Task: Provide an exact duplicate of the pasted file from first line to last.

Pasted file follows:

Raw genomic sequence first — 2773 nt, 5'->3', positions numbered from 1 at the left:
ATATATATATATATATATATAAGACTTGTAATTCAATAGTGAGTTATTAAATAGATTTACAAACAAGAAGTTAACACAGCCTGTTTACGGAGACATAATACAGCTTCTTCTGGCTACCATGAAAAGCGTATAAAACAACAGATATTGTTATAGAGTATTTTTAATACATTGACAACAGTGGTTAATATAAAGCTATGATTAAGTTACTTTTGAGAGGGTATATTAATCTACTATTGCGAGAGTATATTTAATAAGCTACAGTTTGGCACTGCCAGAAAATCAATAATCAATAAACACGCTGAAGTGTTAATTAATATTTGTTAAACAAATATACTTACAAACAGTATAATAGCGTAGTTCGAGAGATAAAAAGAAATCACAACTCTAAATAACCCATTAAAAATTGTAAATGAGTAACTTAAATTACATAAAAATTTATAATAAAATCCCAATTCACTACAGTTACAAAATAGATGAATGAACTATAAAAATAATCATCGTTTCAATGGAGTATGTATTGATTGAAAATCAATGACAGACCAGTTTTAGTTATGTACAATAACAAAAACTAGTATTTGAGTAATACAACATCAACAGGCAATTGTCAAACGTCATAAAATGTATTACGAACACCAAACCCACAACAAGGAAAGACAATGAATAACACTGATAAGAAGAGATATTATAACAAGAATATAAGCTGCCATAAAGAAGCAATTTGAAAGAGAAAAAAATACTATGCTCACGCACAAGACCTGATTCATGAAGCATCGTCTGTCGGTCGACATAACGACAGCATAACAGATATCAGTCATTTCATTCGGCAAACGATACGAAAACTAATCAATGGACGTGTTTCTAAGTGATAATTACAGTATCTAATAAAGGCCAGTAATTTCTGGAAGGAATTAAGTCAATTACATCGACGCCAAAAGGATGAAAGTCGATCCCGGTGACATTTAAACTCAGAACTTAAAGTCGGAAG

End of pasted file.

Raw genomic sequence first — 2773 nt, 5'->3', positions numbered from 1 at the left:
ATATATATATATATATATATAAGACTTGTAATTCAATAGTGAGTTATTAAATAGATTTACAAACAAGAAGTTAACACAGCCTGTTTACGGAGACATAATACAGCTTCTTCTGGCTACCATGAAAAGCGTATAAAACAACAGATATTGTTATAGAGTATTTTTAATACATTGACAACAGTGGTTAATATAAAGCTATGATTAAGTTACTTTTGAGAGGGTATATTAATCTACTATTGCGAGAGTATATTTAATAAGCTACAGTTTGGCACTGCCAGAAAATCAATAATCAATAAACACGCTGAAGTGTTAATTAATATTTGTTAAACAAATATACTTACAAACAGTATAATAGCGTAGTTCGAGAGATAAAAAGAAATCACAACTCTAAATAACCCATTAAAAATTGTAAATGAGTAACTTAAATTACATAAAAATTTATAATAAAATCCCAATTCACTACAGTTACAAAATAGATGAATGAACTATAAAAATAATCATCGTTTCAATGGAGTATGTATTGATTGAAAATCAATGACAGACCAGTTTTAGTTATGTACAATAACAAAAACTAGTATTTGAGTAATACAACATCAACAGGCAATTGTCAAACGTCATAAAATGTATTACGAACACCAAACCCACAACAAGGAAAGACAATGAATAACACTGATAAGAAGAGATATTATAACAAGAATATAAGCTGCCATAAAGAAGCAATTTGAAAGAGAAAAAAATACTATGCTCACGCACAAGACCTGATTCATGAAGCATCGTCTGTCGGTCGACATAACGACAGCATAACAGATATCAGTCATTTCATTCGGCAAACGATACGAAAACTAATCAATGGACGTGTTTCTAAGTGATAATTACAGTATCTAATAAAGGCCAGTAATTTCTGGAAGGAATTAAGTCAATTACATCGACGCCAAAAGGATGAAAGTCGATCCCGGTGACATTTAAACTCAGAACTTAAAGTCGGAAG